SALEM - 3/3/2016 - Legislation to grant the state's major and minor political parties a two-year reprieve from the effects of Oregon's new Motor Voter law cleared a final legislative hurdle yesterday, when they passed on a vote of 51-6 (SB 1501) and 46-10 (SB 1599) in a late night session of the Oregon House Wednesday (3/2).
Small parties in Oregon are threatened by the passage of Oregon's new voter registration system, which is expected to add more than 400,000 mostly non-affiliated voters into the system prior to the 2016 general election.
Prior to the adoption of Motor Voter, 75 percent of voters joined a political party. Under the Motor Voter system only 9 percent are joining political parties. This shift is due to changes in how the state processes new voter registrations.
Under the previous system, voters were allowed to select a political party at the Department of Motor Vehicles when they filled out a registration card. Under the new system voters are automatically enrolled without their knowledge as non-affiliated and must return a card within 21 days to either opt-out or be enrolled in a political party.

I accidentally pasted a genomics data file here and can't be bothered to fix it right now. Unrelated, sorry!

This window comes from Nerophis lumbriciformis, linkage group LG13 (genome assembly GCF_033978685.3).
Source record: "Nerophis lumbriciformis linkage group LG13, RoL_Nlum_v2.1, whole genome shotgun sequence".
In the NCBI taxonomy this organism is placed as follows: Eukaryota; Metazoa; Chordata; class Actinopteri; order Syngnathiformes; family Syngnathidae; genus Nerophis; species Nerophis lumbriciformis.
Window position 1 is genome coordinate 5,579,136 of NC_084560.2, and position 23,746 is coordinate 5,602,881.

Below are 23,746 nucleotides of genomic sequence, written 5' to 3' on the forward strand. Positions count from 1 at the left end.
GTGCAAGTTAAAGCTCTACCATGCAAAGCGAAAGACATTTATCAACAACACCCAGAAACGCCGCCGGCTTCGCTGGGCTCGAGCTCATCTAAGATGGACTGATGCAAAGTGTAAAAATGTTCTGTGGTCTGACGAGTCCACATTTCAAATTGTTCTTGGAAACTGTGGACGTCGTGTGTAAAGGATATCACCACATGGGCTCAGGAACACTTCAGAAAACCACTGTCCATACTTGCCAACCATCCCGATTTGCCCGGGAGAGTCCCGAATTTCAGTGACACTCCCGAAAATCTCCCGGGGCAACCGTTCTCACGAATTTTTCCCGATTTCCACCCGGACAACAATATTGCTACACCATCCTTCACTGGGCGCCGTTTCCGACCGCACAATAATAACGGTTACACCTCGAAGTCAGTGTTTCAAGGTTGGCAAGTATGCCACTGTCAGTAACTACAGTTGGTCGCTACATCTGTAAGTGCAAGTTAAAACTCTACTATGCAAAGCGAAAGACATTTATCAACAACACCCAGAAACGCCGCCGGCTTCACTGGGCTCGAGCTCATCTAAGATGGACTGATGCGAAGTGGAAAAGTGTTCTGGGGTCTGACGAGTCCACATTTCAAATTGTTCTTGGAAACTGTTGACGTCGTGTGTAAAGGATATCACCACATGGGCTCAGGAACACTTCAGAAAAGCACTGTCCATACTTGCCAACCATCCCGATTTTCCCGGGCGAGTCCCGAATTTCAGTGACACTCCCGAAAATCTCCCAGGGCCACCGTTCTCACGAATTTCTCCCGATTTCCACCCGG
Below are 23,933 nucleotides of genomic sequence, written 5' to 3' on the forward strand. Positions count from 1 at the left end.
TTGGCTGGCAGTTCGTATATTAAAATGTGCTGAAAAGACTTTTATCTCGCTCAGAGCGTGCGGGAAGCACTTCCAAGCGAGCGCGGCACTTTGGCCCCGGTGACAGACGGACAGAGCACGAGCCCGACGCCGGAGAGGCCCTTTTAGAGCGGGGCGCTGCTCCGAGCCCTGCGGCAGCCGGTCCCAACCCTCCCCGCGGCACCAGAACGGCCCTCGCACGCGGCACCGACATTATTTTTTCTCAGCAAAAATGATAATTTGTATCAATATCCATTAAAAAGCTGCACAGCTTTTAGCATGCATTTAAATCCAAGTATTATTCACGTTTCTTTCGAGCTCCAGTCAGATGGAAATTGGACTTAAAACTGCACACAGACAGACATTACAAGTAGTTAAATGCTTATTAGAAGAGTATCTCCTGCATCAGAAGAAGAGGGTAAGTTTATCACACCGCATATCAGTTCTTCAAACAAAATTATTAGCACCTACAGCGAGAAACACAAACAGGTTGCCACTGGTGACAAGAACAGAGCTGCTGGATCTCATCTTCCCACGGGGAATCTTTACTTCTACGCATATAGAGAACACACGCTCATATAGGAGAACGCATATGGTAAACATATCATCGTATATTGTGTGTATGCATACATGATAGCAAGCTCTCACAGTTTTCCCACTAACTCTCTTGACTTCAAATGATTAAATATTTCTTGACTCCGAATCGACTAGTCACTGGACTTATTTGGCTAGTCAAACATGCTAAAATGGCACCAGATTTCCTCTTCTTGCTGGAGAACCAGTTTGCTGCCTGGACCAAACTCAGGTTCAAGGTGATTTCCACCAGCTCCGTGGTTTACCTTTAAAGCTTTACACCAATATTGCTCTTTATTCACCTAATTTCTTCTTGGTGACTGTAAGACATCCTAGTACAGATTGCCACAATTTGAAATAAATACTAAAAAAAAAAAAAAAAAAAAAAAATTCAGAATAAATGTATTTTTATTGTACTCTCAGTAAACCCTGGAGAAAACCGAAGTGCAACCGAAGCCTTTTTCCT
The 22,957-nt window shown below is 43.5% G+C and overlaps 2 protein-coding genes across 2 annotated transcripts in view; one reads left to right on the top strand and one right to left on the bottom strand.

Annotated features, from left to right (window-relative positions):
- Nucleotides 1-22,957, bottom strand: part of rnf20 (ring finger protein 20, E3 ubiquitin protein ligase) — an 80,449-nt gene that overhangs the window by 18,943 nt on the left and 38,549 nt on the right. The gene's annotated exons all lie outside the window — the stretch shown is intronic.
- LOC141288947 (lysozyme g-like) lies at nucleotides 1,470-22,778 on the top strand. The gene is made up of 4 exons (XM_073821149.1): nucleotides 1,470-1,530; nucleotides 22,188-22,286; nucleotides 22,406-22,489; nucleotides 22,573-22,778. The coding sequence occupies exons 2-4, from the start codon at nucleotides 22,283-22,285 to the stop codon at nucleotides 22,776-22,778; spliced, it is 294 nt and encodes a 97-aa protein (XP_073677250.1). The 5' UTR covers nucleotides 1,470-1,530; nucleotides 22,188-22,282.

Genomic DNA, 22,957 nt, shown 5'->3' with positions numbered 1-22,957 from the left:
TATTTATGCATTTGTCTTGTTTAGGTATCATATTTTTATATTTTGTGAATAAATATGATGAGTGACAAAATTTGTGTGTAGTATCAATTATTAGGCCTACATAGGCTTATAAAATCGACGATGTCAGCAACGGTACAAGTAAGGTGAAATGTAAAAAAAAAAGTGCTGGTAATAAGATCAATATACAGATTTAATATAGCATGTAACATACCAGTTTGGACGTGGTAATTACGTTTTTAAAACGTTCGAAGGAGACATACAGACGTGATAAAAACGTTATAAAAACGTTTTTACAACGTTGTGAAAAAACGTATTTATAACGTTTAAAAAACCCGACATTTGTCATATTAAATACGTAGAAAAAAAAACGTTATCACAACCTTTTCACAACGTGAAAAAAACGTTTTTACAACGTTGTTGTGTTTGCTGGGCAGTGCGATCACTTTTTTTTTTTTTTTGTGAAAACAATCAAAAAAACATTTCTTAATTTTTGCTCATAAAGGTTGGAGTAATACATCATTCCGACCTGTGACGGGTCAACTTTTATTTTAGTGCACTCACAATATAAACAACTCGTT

Because ballot access for most Oregon political parties is based on their share of the overall electorate at the time of the 2016 election, several Oregon political parties including Independent, Working Families, Progressive and Constitution parties were threatened with losing ballot access in 2018 as a result of the new law.
"This is a welcome band-aid to a crisis situation for the state's smaller parties," said IPO Secretary, Sal Peralta. "We are especially grateful to Senator Ted Ferrioli (R-John Day) for getting this on the agenda for the special session, and to all of the legislators who helped to pass this temporary fix."
Peralta submitted testimony on behalf of the Independent Party urging legislators to also convene a work group to study the issue of ballot access in Oregon and make recommendations for a more permanent solution at the 2017 session. That sentiment was echoed by Representatives Knute Buehler (R- Bend) and Val Hoyle (D-Eugene) in comments during the house vote.
The bills passed 28-0 in the Oregon Senate last Friday (2/26) and now head to the desk of Governor Kate Brown.